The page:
"Limitless" & Big Pharm Culture

Limitless will keep your attention. Its ending is more humorous than disastrous, though the movie does have violence on the way there. This is a pharmacological science fiction, and you won't be seeing any prime time ads for its drug of choice.

If taking a pill would turn your life around, help you avoid being thrown out on the street, and you were told that it was soon to be FDA approved, would you give it a try? Maybe not if it was a drug-pushing former brother-in-law who offered it to you. But down and out writer Eddie Morra, played by Bradley Cooper, is desperate enough to give the pill a try.

The miracle drug allows Morra to use 100% of his brain power - including all his memory. Soon he can speak in a variety of languages, masters the martial arts, and completes amazing novels in a matter of days. He becomes bored with all this and decides to apply his new brain power to the field of financial mergers. He outwits the best of Wall Street to the point that people begin to wonder about the origin of his mental prowess.

The symptoms of withdrawal? Prowling the streets, sleep deprivation, no short term memory. He learns that skipping a meal disables him. And there is no possibility of ever stopping the little clear pill entirely and surviving. An off the wall allusion to the "Twilight" saga is there too.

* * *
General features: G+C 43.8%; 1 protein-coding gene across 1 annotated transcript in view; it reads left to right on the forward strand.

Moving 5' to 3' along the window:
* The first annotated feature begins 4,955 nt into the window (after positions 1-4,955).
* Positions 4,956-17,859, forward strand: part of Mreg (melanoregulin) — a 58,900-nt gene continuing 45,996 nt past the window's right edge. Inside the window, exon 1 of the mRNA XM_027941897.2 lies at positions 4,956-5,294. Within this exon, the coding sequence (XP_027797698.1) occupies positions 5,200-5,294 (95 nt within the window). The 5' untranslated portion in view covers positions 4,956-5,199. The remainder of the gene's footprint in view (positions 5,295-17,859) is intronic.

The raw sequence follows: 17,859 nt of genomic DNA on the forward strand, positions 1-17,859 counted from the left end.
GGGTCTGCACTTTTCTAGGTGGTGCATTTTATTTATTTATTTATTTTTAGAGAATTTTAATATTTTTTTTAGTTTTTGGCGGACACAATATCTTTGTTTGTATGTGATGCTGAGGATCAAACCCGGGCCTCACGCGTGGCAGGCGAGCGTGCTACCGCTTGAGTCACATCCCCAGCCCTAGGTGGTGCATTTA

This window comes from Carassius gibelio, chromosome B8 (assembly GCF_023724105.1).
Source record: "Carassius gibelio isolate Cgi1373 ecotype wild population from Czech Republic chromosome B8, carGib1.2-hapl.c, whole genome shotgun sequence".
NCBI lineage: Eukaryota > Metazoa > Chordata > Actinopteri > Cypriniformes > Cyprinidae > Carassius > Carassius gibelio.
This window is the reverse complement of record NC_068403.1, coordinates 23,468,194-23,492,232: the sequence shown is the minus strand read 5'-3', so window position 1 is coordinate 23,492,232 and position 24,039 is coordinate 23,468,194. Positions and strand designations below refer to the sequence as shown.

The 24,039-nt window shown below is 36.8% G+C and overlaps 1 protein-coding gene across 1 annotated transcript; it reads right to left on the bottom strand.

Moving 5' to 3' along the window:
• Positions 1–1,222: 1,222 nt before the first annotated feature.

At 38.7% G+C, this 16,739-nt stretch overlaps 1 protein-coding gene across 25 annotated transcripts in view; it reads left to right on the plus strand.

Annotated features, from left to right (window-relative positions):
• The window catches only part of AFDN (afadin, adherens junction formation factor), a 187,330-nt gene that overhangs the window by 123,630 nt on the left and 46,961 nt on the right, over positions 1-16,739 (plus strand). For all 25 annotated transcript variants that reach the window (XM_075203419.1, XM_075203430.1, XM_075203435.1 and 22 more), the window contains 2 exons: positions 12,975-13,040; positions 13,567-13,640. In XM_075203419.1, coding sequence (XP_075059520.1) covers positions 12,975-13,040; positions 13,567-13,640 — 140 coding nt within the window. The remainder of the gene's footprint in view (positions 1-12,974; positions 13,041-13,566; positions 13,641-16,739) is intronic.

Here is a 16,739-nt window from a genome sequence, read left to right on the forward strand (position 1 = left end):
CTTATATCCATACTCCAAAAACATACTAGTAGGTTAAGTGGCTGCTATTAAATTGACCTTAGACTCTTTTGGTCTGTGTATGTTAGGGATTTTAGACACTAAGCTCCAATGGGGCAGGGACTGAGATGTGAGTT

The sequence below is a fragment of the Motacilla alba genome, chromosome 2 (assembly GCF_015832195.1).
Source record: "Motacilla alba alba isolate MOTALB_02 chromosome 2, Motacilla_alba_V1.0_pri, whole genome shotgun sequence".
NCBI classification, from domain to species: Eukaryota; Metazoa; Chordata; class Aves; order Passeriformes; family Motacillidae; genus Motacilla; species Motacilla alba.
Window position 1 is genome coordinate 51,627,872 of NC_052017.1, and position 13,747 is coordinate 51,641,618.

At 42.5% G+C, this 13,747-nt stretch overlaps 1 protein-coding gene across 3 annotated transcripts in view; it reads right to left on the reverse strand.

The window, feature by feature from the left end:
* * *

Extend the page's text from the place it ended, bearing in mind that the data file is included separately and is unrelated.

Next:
Limitless works because we live in the age of big pharm, which gives us a solution to everything. The movie, however, exposes our culture's strange relationship to drugs. What really makes one drug legal and the other illegal? Addictions don't know the difference between the two.

Politicians, sometimes playing the law and order card, call a "war" on certain drugs while others are marketed by big money ad nauseum. The commercials are there to convince us of our need to self-medicate. Like the magic phrase "ask your doctor" in the infernal drug ads, Limitless seems to offer no real answers, except maybe that anything can be very dangerous if it ends up in us.







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